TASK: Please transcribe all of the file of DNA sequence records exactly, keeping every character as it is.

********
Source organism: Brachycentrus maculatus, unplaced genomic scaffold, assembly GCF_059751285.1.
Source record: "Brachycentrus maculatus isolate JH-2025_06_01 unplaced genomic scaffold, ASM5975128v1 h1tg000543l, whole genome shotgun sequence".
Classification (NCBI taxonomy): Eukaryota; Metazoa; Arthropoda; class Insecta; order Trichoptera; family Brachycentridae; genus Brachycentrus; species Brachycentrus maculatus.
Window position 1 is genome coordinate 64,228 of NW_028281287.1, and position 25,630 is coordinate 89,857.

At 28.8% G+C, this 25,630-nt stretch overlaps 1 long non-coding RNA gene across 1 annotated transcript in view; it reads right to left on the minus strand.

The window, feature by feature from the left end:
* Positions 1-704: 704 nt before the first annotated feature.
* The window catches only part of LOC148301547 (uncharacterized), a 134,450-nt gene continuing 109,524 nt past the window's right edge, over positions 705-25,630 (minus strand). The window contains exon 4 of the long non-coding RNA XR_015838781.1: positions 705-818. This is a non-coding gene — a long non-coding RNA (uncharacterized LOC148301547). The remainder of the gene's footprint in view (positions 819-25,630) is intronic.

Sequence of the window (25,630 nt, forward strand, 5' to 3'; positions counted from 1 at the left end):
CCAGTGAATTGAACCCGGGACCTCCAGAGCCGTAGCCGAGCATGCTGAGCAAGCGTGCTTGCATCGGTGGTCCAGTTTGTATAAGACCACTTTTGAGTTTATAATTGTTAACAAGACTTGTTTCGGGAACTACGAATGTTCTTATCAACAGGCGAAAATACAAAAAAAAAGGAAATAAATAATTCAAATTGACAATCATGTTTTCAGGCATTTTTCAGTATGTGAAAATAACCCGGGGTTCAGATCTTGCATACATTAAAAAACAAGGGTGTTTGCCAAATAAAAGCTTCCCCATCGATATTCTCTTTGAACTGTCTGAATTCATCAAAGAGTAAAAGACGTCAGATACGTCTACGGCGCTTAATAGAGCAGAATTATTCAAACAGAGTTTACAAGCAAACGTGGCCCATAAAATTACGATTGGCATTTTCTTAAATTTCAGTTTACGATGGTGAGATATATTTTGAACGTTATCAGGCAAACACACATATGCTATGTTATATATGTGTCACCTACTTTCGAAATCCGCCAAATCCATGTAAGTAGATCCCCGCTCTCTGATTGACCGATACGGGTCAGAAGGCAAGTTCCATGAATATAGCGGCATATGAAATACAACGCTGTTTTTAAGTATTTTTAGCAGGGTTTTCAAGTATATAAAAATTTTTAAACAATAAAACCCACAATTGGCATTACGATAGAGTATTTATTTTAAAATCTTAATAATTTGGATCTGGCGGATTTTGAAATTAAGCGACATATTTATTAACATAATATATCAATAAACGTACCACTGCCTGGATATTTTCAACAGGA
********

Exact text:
Source organism: Brachycentrus maculatus, unplaced genomic scaffold, assembly GCF_059751285.1.
Source record: "Brachycentrus maculatus isolate JH-2025_06_01 unplaced genomic scaffold, ASM5975128v1 h1tg000543l, whole genome shotgun sequence".
Classification (NCBI taxonomy): Eukaryota; Metazoa; Arthropoda; class Insecta; order Trichoptera; family Brachycentridae; genus Brachycentrus; species Brachycentrus maculatus.
Window position 1 is genome coordinate 64,228 of NW_028281287.1, and position 25,630 is coordinate 89,857.

At 28.8% G+C, this 25,630-nt stretch overlaps 1 long non-coding RNA gene across 1 annotated transcript in view; it reads right to left on the minus strand.

The window, feature by feature from the left end:
* Positions 1-704: 704 nt before the first annotated feature.
* The window catches only part of LOC148301547 (uncharacterized), a 134,450-nt gene continuing 109,524 nt past the window's right edge, over positions 705-25,630 (minus strand). The window contains exon 4 of the long non-coding RNA XR_015838781.1: positions 705-818. This is a non-coding gene — a long non-coding RNA (uncharacterized LOC148301547). The remainder of the gene's footprint in view (positions 819-25,630) is intronic.

Sequence of the window (25,630 nt, forward strand, 5' to 3'; positions counted from 1 at the left end):
CCAGTGAATTGAACCCGGGACCTCCAGAGCCGTAGCCGAGCATGCTGAGCAAGCGTGCTTGCATCGGTGGTCCAGTTTGTATAAGACCACTTTTGAGTTTATAATTGTTAACAAGACTTGTTTCGGGAACTACGAATGTTCTTATCAACAGGCGAAAATACAAAAAAAAAGGAAATAAATAATTCAAATTGACAATCATGTTTTCAGGCATTTTTCAGTATGTGAAAATAACCCGGGGTTCAGATCTTGCATACATTAAAAAACAAGGGTGTTTGCCAAATAAAAGCTTCCCCATCGATATTCTCTTTGAACTGTCTGAATTCATCAAAGAGTAAAAGACGTCAGATACGTCTACGGCGCTTAATAGAGCAGAATTATTCAAACAGAGTTTACAAGCAAACGTGGCCCATAAAATTACGATTGGCATTTTCTTAAATTTCAGTTTACGATGGTGAGATATATTTTGAACGTTATCAGGCAAACACACATATGCTATGTTATATATGTGTCACCTACTTTCGAAATCCGCCAAATCCATGTAAGTAGATCCCCGCTCTCTGATTGACCGATACGGGTCAGAAGGCAAGTTCCATGAATATAGCGGCATATGAAATACAACGCTGTTTTTAAGTATTTTTAGCAGGGTTTTCAAGTATATAAAAATTTTTAAACAATAAAACCCACAATTGGCATTACGATAGAGTATTTATTTTAAAATCTTAATAATTTGGATCTGGCGGATTTTGAAATTAAGCGACATATTTATTAACATAATATATCAATAAACGTACCACTGCCTGGATATTTTCAACAGGA